• OrthogonalMap<A, B> is a map between A and B (or rather between the vector spaces acting on the affine spaces A and B) in the category of inner product spaces.
  • Rotation<A, B> is a map in the category of oriented inner product spaces.
  • Permutation<A, B> is a map in the category of inner product spaces equipped with an unordered basis (it's a coordinate permutation).

Since these are not implemented as matrices and have distinct representations (the rotation is a quaternion, the orthogonal map is a rotoinversion (sign and quaternion), and the permutation actually permutes the coordinates), converting a Permutation P to an OrthogonalTransformation is a nontrivial operation. This is done by evaluating P.Forget(), the forgetful functor to the category of inner product spaces.

[*]EuclideanMaps.cs:

Similarly, this file contains the types for transformations between affine spaces on oriented inner product spaces (RigidTransformation) and between affine spaces on inner product spaces (EuclideanTransformation), with a forgetful functor from the first to the second.

[*]Maps.cs

This class contains the composition between maps. The syntax is Maps.Compose<A, B, C>(f, g) for the composition f○g of two maps of the same type (i.e. in the same category, forgetful functors are not implicit) f: B→C and g: A→B.

Edited by eggrobin

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Wow. I don't know where to start. The amount of complicated maths like ∧: V × V → V∧V and insert algebra here with me in the group of not even knowing what a derivative means makes me cannot contribute at all :( But if my intuition is correct, this means that we could have Lagrange points and low-energy transfer and interplanetary transport network right?

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Wow. I don't know where to start. The amount of complicated maths like ∧: V × V → V∧V and insert algebra here with me in the group of not even knowing what a derivative means makes me cannot contribute at all :(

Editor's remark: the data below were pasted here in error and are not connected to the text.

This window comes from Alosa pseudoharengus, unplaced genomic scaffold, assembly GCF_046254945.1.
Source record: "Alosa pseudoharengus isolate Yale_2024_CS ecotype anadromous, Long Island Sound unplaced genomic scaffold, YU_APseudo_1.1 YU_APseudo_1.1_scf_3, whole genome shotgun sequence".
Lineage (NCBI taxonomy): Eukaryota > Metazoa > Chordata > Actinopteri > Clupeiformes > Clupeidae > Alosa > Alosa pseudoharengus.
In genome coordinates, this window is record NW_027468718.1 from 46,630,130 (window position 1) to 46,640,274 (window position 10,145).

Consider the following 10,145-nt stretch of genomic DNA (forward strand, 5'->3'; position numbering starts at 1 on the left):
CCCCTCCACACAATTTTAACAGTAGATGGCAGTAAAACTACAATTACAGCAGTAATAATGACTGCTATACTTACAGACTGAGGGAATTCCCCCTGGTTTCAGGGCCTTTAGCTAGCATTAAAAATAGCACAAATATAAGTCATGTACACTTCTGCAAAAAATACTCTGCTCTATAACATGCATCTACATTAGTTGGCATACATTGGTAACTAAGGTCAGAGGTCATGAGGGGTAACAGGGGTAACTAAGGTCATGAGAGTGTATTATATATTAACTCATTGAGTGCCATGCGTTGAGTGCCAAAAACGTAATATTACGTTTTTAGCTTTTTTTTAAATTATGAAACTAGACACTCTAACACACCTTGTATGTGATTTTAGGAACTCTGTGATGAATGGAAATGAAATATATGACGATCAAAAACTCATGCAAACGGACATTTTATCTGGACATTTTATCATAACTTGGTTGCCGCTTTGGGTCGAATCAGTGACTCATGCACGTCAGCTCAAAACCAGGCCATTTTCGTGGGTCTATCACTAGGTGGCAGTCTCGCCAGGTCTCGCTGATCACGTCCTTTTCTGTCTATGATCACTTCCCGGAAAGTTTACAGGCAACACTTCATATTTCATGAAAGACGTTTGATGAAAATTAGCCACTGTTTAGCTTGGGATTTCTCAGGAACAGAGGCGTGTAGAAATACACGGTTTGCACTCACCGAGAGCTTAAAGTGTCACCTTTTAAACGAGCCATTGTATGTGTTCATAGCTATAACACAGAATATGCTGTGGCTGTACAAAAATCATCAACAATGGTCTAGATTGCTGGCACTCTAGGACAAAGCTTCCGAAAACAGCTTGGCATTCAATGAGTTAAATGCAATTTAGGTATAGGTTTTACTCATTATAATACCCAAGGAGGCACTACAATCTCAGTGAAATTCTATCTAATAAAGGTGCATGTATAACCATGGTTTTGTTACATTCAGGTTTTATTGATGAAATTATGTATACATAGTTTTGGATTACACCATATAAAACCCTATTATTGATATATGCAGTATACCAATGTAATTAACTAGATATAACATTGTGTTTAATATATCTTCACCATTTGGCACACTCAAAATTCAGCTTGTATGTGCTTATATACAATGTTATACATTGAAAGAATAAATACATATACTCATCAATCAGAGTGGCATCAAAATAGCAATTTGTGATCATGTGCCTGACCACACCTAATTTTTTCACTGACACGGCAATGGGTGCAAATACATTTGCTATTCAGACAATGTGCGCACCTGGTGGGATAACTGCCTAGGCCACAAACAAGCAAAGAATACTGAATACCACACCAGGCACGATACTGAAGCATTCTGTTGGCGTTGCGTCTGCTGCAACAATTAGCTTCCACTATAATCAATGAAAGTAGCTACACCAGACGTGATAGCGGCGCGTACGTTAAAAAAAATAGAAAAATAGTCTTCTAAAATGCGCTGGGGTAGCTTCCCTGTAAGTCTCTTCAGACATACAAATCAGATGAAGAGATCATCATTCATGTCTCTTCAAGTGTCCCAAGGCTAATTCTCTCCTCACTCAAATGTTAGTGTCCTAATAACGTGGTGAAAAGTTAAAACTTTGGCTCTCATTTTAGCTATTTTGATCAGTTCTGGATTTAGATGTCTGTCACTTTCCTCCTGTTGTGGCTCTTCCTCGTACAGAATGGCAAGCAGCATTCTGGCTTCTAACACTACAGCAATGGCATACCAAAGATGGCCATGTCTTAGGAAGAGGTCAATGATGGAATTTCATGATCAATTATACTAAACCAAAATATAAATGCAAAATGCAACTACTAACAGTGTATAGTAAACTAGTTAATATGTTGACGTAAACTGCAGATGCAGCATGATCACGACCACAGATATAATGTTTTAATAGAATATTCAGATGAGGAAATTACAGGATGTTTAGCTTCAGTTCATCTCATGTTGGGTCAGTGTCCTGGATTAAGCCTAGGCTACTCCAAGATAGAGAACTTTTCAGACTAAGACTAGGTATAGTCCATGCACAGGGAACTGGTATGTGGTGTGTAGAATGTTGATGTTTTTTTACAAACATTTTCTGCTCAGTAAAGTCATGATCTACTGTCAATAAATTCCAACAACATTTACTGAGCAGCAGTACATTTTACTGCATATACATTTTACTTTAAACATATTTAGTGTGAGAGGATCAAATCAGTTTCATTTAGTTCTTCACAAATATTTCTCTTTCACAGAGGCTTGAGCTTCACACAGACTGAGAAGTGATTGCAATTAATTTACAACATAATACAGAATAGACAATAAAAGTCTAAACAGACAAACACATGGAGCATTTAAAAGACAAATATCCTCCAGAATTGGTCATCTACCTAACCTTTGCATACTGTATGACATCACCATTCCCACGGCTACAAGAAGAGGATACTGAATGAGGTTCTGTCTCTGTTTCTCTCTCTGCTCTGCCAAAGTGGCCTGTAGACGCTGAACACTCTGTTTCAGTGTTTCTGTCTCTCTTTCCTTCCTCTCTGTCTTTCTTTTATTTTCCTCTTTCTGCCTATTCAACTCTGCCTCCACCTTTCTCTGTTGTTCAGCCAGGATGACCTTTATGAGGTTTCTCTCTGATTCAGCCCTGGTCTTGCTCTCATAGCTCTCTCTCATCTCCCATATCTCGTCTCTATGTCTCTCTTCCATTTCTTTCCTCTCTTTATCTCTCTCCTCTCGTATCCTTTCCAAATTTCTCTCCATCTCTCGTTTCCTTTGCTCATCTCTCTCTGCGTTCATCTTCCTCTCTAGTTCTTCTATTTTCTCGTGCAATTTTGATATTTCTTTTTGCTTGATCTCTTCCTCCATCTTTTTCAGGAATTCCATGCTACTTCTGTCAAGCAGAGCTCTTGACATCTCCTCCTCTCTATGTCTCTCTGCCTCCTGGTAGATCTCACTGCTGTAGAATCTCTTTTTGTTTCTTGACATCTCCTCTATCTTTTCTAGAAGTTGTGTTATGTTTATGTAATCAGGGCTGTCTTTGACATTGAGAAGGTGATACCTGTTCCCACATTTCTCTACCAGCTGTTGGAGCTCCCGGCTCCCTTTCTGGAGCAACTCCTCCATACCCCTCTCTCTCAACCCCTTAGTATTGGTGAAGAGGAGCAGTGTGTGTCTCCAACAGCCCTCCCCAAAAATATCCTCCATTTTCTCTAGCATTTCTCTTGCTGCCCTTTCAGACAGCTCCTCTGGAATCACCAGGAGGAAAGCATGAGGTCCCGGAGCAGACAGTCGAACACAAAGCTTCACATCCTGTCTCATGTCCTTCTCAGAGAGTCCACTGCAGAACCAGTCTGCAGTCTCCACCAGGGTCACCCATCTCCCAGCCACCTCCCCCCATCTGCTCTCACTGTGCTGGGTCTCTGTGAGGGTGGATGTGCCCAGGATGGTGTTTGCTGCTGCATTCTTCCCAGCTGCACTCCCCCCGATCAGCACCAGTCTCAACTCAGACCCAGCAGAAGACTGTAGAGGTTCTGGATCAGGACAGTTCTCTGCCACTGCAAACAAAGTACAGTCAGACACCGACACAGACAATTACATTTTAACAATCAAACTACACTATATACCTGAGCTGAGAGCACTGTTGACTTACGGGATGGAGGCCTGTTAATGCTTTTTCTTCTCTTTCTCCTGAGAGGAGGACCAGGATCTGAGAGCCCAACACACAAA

This last update was just about the technicalities of how I will implement strongly typed reference frames (in KSP, sometimes the universe rotates around you, sometime it moves with you, sometimes the y and z coordinates are flipped, i.e. you get mirrored positions; moreover I also render things in weird reference frames), so you want to be sure that when you combine things from different bits of KSP you do it in a consistent way (for instance, you don't want to apply a mirrored velocity in a non-mirrored reference frame otherwise you will go up instead of sideways).

The right way to do that involves some interesting algebra, but this only is relevant to modders who have to deal with the reference frame weirdness of KSP.

But if my intuition is correct, this means that we could have Lagrange points and low-energy transfer and interplanetary transport network right?

Well, the above post is just a lot of abstract nonsense, but yes, the point of the whole mod is to have realistic gravitation, so there will be Lagrange points, sun-synchronous orbits when I implement quadrupole moment, etc.

You can actually look at the kind of trajectories you will be dealing with once this becomes playable in the imgur album in the OP (note that some pictures are in rotating reference frames).

Edited by eggrobin

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Why is it that you can explain Grassman algebra in an interesting, entertaining manner, while my lecturer manages to make vector spaces sound like incomprehensive gibberish, calculating scalar products an arcane art and trivial things like martix operations utterly boring? :)

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Why is it that you can explain Grassman algebra in an interesting, entertaining manner, while my lecturer manages to make vector spaces sound like incomprehensive gibberish, calculating scalar products an arcane art and trivial things like martix operations utterly boring? :)